Vicki is also a good-natured person who would have been contented living a no-frills life with Carl. Despite their age gap, Vicki was attracted to the idea of Carl being a decent man who would treat her right. When Carl loses his job, she does not become angry or disappointed. Instead, she immediately thinks about how this turn of events could work out in their favour. Perhaps they can go back East or maybe she could even go back to work, just as she had done before their marriage. Vicki’s display of tenderness and understanding towards of her husband is evidence of the pure love she has for him.
Carl is the one who rebuffs Vicki, first becoming paranoid and then abusive. He does not seem to care a thing for Vicki other than her being a trophy wife and satisfying his carnal lust. When Carl finds out about Vicki’s past sexual relationship with Owens, he openly considers her as “leftovers”. He insinuates that her not being a virgin when they married was a betrayal. It is not clear whether Carl beat Vicki before the incident with Owens although Vicki hints at such when talking with Jeff. (It is unclear whether she is stretching the truth to gain Jeff’s sympathy or if she is being truthful.) One thing is sure: Vicki has suffered at the hands of men in the past and considers that they only see her as a piece of meat.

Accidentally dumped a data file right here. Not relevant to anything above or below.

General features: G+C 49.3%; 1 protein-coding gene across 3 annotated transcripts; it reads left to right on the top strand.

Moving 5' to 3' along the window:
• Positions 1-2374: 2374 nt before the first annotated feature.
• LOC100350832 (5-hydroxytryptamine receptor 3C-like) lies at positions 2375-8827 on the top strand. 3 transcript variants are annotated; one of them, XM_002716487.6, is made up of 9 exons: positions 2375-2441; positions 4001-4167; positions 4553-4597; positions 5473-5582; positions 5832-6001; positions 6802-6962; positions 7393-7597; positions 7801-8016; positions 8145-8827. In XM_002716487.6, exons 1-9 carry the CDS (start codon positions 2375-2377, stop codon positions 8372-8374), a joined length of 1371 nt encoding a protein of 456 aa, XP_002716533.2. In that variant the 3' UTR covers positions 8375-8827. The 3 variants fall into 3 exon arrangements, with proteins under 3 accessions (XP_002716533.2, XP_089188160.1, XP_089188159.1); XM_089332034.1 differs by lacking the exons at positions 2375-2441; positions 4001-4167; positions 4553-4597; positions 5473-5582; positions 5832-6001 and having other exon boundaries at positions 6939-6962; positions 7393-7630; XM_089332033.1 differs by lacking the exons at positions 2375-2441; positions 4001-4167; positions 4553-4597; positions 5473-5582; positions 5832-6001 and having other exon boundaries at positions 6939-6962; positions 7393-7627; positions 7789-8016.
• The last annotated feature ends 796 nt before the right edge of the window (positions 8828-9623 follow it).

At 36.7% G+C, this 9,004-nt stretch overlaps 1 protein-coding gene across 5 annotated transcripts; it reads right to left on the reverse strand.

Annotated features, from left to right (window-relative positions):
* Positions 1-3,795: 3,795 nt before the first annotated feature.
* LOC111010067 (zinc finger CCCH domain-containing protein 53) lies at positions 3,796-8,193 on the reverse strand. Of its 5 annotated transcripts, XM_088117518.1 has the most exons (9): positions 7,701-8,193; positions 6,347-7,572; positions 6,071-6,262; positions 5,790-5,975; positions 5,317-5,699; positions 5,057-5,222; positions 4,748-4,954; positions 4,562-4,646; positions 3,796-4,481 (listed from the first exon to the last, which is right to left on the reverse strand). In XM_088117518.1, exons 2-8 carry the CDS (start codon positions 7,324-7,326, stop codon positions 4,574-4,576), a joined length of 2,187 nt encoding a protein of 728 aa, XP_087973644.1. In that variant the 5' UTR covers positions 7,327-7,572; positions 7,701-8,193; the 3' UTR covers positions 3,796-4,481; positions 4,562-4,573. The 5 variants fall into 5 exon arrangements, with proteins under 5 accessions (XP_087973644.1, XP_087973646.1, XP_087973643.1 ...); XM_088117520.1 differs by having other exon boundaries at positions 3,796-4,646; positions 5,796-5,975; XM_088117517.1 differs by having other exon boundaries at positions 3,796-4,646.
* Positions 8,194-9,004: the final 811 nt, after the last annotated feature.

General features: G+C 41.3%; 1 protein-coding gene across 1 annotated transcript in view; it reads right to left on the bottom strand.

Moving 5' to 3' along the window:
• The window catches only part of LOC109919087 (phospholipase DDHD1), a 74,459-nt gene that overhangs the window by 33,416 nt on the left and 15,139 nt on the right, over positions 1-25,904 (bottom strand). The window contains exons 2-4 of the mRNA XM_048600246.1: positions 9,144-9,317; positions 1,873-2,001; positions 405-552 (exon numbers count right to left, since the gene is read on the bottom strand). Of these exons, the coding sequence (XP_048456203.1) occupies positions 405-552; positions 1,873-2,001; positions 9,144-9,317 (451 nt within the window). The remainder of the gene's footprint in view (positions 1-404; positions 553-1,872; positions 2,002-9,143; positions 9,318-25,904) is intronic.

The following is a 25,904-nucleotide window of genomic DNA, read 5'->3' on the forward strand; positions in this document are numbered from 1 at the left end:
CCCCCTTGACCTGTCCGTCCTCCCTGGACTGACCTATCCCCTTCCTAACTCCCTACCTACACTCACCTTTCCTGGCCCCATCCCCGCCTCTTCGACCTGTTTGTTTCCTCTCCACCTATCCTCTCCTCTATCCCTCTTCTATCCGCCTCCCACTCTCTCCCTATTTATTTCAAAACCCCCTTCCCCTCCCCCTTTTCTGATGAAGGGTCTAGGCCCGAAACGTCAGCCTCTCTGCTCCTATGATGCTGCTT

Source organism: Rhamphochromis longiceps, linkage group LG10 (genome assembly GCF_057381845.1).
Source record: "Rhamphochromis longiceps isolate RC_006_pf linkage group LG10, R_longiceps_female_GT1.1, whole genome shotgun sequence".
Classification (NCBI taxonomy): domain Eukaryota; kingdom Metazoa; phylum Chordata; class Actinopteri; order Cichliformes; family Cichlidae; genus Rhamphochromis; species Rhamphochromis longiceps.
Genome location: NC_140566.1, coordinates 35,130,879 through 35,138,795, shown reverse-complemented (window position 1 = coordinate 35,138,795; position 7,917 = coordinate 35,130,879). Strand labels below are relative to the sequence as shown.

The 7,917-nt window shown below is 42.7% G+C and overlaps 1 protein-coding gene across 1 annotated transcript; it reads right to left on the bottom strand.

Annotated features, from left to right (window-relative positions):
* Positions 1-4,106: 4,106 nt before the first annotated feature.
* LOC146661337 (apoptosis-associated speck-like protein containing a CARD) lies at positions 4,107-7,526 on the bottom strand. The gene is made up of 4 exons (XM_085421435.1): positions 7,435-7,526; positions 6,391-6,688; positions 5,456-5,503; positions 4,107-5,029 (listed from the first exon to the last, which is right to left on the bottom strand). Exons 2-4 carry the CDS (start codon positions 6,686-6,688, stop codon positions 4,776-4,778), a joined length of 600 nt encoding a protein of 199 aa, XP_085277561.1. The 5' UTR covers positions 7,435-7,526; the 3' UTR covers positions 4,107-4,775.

This trio of dysfunctional, tragic characters are all brilliantly played. You can always count on Glenn Ford to give a solid, rugged performance. Regrettably he was never a darling of the critics and some outright panned his acting abilities. Nevertheless, Glenn was always an actor who was both popular with audiences and in-demand to be hired. Gloria Grahame plays, in my opinion, one of her most robust characters and unlike in The Big Heat, she gets ample screen time playing Vicki. Much like Debby, Vicki has been knocked around in life and her scars are very deep. It is sadder to watch Vicki’s evolution because you can see her literally falling apart in front of your eyes. There is no chance for her redemption even though she is as deserving of it as Debby. Judging from the intensity of their scenes together, particularly those when Carl roughs up Vicki, it must have been a very demanding shoot for Gloria. Broderick Crawford’s Carl is a maniacal mess with no redeeming qualities whatsoever. Vicki must have been in a pretty bad spot to end up with him in the first place.
“How do you tell the right girl for you from the wrong one?”
While The Big Heat and Human Desire are very different pictures, both are categorised as film noir and, interestingly enough, directed by revered filmmaker Fritz Lang. Their dark themes and violence are as disturbing and shocking as they are intriguing; pulling you in with smart dialogue and multi-layered characters. They demand your attention and also a certain degree of emotional investment so that the stories really come alive. Films like these are not casual viewing but are entertaining in their own way. Do yourself a favour by watching them and, if you have already seen them, to give them a most welcome revisit. You can never go wrong with Glenn Ford. 🖤